Dave Chappelle has called Prince’s death ‘the black 9/11,’ as he paid tribute to the late pop star in a four-hour stand-up set.
The comedian dedicated his show at the Chapel in San Francisco in the early hours of Saturday to Prince as he shared his memories of the late musician, who died on Thursday at the age of 57.
‘I almost thought about not coming tonight, but my band was like, ‘Yo, Prince would definitely not condone that,’ the 42-year-old told the crowd, reported The San Francisco Chronicle.
‘And now there is no place I’d rather be.’
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Big fan: Comedian Dave Chappelle called Prince’s death ‘the black 9/11’ as he turned his stand-up show into a four-hour tribute to the late pop star in San Francisco in the early hours of Saturday
The comedian’s backup band played Nothing Compares 2 U and Kiss while the stage was lit with purple light as Dave reminisced about his memories of Prince.
He said he learned of the musician’s death after reporters called him for comment.
‘I kept wondering all day, ‘Why are they calling me?,’ he said.
‘I’ll tell you what: I didn’t know him well, but I knew him well.’
Blouses: Dave’s 2004 Prince impression was one of his most iconic sketches from Chappelle’s Show
Pancakes? The skit was based on Charlie Murphy’s story about a time Prince invited him and Eddie Murphy to hang out, then beat them at basketball and served them pancakes
Dave famously impersonated Prince in a 2004 sketch for his Chappelle’s Show. The skit showed the pop star killing it on the basketball court and then serving up pancakes to the losers after the game.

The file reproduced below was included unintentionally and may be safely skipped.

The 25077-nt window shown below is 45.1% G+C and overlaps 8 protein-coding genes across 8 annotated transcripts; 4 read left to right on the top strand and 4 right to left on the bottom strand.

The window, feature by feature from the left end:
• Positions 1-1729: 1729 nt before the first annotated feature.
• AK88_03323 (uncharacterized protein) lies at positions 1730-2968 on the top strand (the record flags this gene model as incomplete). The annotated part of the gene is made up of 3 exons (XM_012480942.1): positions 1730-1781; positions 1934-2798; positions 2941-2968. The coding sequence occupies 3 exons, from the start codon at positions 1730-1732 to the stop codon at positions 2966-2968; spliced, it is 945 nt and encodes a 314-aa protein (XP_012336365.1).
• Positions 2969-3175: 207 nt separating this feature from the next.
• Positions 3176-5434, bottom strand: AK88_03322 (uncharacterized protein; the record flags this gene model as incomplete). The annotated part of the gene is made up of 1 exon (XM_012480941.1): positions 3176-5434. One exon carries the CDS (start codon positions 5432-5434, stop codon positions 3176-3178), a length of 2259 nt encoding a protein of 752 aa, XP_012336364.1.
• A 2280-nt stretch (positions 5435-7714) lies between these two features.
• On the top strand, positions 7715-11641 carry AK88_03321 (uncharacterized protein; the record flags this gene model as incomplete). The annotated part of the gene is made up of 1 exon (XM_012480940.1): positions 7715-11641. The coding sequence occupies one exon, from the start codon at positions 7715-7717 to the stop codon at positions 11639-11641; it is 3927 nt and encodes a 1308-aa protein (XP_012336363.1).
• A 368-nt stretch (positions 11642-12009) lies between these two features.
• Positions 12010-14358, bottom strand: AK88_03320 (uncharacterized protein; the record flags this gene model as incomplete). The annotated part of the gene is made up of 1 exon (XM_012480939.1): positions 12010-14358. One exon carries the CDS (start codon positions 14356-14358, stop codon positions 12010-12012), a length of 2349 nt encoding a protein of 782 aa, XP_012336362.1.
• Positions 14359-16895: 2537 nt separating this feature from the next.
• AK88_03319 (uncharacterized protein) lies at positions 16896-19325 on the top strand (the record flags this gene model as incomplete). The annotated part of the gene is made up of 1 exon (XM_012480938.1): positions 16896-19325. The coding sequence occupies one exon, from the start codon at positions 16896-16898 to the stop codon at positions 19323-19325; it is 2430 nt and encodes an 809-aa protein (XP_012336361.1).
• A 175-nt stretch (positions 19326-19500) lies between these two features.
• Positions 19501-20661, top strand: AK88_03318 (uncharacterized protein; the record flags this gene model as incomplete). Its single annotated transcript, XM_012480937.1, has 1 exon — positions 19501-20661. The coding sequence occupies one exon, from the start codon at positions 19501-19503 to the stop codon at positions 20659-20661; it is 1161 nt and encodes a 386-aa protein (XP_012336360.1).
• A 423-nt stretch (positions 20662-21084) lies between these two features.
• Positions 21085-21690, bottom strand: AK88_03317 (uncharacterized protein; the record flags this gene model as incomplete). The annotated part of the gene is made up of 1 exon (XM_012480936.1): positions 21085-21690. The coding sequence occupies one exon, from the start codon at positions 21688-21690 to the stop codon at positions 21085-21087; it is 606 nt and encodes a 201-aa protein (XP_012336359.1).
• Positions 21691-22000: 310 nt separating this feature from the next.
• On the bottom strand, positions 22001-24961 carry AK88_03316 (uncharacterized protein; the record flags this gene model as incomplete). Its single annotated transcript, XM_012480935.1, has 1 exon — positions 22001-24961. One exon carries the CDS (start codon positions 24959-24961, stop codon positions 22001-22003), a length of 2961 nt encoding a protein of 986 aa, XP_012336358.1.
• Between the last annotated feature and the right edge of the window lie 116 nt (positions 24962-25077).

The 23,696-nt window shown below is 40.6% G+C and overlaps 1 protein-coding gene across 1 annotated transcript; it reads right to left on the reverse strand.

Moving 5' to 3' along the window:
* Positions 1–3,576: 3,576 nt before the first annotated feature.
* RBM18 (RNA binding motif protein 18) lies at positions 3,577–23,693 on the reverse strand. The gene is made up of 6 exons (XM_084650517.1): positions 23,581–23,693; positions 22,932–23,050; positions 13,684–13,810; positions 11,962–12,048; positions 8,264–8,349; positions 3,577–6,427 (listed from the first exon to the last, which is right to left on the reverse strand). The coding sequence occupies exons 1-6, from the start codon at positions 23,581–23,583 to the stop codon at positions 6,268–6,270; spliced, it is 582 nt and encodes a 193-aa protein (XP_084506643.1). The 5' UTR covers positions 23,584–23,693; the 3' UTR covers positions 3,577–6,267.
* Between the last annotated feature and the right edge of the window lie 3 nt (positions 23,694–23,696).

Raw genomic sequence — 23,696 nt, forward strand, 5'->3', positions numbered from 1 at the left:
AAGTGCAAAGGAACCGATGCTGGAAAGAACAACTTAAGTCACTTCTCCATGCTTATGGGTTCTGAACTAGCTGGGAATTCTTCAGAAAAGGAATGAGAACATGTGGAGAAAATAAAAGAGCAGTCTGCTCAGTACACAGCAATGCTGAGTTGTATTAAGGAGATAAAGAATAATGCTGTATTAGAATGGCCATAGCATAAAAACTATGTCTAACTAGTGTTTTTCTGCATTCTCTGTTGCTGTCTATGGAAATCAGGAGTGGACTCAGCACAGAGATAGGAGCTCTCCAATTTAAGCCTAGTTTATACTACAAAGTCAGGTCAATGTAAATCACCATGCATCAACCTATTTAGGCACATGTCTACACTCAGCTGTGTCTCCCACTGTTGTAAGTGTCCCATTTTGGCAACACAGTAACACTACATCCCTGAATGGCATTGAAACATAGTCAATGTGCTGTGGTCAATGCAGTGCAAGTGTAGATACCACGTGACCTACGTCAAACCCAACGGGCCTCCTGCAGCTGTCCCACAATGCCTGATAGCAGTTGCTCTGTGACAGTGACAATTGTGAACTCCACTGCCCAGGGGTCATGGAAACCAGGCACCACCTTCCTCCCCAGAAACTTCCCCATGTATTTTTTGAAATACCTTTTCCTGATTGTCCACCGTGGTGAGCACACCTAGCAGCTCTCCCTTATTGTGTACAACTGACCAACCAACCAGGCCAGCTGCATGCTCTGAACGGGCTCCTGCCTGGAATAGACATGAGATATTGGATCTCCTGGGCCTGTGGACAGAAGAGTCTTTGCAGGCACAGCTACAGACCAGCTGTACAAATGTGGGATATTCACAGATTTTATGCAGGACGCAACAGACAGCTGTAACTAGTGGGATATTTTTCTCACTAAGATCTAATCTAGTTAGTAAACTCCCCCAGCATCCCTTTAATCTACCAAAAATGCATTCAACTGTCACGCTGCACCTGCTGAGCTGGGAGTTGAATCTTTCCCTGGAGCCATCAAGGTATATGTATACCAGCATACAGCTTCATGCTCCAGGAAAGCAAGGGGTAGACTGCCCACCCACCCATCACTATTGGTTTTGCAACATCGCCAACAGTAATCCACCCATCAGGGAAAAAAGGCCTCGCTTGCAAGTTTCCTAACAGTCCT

It was based on a story Charlie Murphy told about a time he and brother Eddie Murphy were invited to hang out at Prince’s house in 1985.
Prince was also a big fan of Dave’s impersonation, even using a photo of the skit for the cover of his 2014 single Breakfast Can Wait.
Meta: Prince later used a photo of Dave’s impression of him as the cover of his single Breakfast Can Wait
Purple One: Prince onstage in Inglewood, California in 1985
Dave also released at statement about Prince’s death to WCCO CBS Minnesota on Friday, calling the Little Red Corvette singer ‘a musical giant.’
‘As a city, they exported a musical giant,’ he said of Prince’s home town.
‘His admirers are a community that spans the globe. His legacy is an immense offering of music, love and laughter. And a fight for fairness to artist,’ Dave said in the statement.
‘Nothing of this world will begin to fill the void of his absence except his memory.
And he added: ‘Scientifically a memory is almost neurologically identical to an experience.
‘So remember your loved ones often. Forget their faults and remember the best of what they made you feel. In that way… all of us are immortal gifts to one another that keeps on giving.’
Comedy icon: Dave looked relaxed while shopping in SoHo in New York City on April 7
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